Billy Barlow at the Races
BILLY BARLOW AT THE RACES
In 2008 Valda Low, the wonderful person responsible for keeping this site running in its early days, located another ‘Billy Barlow’ song. ‘Billy At The Races’, published in the South Australian Advertiser 11 Jan 1861 with an article on the Mount Remarkable Races. This brings us back to George Coppin’s passion for breeding racehorses and the fact he relocated to Adelaide in 1846 – so all fingers point to him as the possible author of this song. However he then relocated to Melbourne where he entered parliament, became a well-known philanthropist, and died, aged 87, in 1906.
BILLY BARLOW AT THE RACES
I’ve been to the races and had a fine spree,
I’ve enjoyed myself well, for it just suited me ;
The horses ran well, there were none of them slow,
They went like good racers, says Mr. Barlow.
The “Colonel” surprised all the knowing ones here,
Leaving “Bandicoot,” “Tommy,” and all in the rear;
lie’s a first-race flat racer, we all of us know,
But he can’t go at hurdles, says Billow Barlow.
There was one little chestnut horse, ” Gift” was his name,
Ile shoved the old ” Colonel” quite close in his game,
But old Rogers well trained him, we all of us know,
‘Twas five bob out of pocket for poor Billy Barlow.
There were several races well contested that day,
Between “Nobbler” and “Moro,” with others as gay;
” Moro” tried hard, but found it no go,
“Nobbler” for the Maiden, said William Barlow.
The Hurdle race next our attention most calls,
For several riders got serious falls ;
But “Bandicoot Tommy” is a rum one to go,
He can fly over hurdles, says Billy Barlow.
The Hack Hurdles next on our list we must place,
It certainly was a jolly fine race ;
There’s no hesitation, but at it they go,
‘T was the best of the lot to please Billy Barlow.
There were several races after this one took place,
For a saddle and bridle, and a galloway race ;
But Mooney’s mare ” Betsy” was beat by ” Moro,”
His pace was too rood, so says Mr. Barlow.
The refreshments were served in the old English style,
With good seats in the shade to recline on a while ;
Good wine, grog, and ale from the tent. Sir, did flow,
I was content with a ham bone, said William Barlow.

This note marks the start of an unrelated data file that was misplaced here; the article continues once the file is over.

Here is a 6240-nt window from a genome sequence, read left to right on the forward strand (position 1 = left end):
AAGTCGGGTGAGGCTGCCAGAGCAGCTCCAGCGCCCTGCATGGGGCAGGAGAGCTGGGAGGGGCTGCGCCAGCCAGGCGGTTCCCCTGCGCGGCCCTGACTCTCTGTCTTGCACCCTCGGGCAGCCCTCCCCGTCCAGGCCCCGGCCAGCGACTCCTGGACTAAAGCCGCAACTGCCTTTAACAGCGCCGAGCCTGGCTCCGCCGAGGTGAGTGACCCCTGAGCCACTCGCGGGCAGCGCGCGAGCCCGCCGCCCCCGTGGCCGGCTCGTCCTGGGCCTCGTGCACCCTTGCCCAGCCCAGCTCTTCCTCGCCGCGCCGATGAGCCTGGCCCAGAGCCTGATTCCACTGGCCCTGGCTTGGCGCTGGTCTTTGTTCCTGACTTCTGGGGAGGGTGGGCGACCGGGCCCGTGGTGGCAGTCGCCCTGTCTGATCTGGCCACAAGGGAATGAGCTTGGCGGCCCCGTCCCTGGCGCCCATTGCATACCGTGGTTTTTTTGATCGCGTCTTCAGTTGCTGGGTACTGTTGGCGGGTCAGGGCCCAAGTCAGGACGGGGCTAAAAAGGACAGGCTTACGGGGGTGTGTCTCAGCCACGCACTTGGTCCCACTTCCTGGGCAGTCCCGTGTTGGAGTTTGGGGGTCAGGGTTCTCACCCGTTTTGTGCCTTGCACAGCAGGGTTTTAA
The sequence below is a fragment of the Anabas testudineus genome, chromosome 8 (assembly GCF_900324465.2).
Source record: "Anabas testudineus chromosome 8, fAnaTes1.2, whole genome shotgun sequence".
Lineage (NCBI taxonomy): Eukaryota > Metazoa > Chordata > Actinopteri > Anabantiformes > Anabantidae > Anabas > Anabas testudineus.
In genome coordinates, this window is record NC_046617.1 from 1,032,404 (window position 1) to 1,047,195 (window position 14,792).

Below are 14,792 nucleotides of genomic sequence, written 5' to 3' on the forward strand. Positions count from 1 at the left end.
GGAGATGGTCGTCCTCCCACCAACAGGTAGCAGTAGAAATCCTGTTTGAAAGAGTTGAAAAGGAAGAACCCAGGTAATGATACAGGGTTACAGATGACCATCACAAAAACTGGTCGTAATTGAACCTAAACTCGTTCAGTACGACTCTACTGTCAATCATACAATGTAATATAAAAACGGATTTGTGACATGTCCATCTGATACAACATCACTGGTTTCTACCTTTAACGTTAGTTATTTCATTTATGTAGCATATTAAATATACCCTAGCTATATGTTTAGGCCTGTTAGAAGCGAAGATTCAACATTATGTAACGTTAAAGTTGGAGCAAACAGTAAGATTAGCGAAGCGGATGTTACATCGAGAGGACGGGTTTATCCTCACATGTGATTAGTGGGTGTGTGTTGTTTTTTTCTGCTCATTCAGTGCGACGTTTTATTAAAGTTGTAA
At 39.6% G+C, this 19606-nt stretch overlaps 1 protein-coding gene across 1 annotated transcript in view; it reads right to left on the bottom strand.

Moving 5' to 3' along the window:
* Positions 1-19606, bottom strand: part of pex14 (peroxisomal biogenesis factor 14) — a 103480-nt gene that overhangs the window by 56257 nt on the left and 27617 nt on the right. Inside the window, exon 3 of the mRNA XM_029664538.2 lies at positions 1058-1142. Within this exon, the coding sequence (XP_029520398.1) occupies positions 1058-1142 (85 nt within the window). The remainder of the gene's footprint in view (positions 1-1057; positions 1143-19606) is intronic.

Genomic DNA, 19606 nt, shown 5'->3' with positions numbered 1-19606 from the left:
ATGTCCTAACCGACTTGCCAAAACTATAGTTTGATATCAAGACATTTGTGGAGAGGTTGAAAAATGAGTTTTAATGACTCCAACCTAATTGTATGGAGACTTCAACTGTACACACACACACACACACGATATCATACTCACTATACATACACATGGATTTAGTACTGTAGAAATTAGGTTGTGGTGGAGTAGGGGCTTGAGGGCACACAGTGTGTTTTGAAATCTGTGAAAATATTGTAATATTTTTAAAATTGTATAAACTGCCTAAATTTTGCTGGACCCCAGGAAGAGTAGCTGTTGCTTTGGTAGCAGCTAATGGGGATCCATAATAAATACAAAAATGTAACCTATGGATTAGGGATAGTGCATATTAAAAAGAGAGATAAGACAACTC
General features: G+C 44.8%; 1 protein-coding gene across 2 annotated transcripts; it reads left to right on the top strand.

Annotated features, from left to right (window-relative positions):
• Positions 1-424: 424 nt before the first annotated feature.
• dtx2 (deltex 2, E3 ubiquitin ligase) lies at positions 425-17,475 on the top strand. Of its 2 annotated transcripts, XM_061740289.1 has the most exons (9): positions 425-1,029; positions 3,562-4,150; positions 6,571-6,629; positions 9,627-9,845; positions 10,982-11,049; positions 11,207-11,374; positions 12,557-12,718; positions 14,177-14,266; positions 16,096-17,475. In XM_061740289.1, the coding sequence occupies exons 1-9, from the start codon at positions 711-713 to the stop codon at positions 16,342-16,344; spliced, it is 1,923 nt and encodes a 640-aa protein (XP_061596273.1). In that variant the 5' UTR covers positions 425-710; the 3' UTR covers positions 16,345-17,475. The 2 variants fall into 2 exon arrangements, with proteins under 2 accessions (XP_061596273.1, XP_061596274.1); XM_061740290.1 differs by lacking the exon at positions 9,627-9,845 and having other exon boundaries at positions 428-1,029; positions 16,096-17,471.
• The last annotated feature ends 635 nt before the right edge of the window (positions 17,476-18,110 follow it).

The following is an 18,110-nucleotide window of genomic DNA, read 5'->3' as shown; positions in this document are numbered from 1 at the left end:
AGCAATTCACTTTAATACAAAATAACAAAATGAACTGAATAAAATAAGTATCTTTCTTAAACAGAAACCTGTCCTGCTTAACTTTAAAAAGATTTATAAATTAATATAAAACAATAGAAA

There are several other fragments of ‘Billy Barlow’ songs, suggesting that the current collection of songs represents only the tip of the ‘Billy’ iceberg. In all my years of studying traditional and popular song I have never encountered another song or character that has so instilled itself into the popular tradition.
In 2008 I recorded the complete Maitland verses. This song is to be released on my 10CD ABC Music CD series in April 2009. It was an odd song to record as it ran for nearly ten minutes. This led me to think about how Coppin or the other great Barlow impersonator, Sam Cowell, would have portrayed him musically on stage. The fact that both performed the song in costume, either a bushman or cockney-styled toff, would have allowed a certain amount of ‘sight gags’ and, I assume, they performed to the accompaniment of a piano. I did wonder if they acted out various parts of the story, interrupting their rendition with sub plots.
IN THIS SECTION:
- The Many Songs of Billy Barlow
- Hey Ho Raggedy-O: A Study of the Billy Barlow Phenomenon
(written by Joy Hildebrand)
Billy Barlow sung by Warren Fahey from Australia: folk songs and bush verse – Give Me a Hut in My Own Native Land: Colonial Settlers
THE MANY SONGS OF BILLY BARLOW:
- Early Provenance
- Billy Barlow in Australia
- Billy Barlow in Sydney
- Australian Melodist circa 1880
- Original Local Song
- Don’t Go to the Bush of Australia
- The Sorrows of Billy Barlow
- Billy Barlow Clerk of the Market
- Billy Barlow’s Advice on California
- Shiloh and Barlow
- Billy Barlow Turned Butcher
- Billy Barlow at the Races
- Billy Barlow by Himself (1834)
- Billy Barlow (1836 – Endicott)
- Billy Barlow (1863 – Clifford)
- Sam Cowell’s Billy Barlow
- The Mayor’s Tea Party
- Billy Barlow (very early version)
- Old Tremone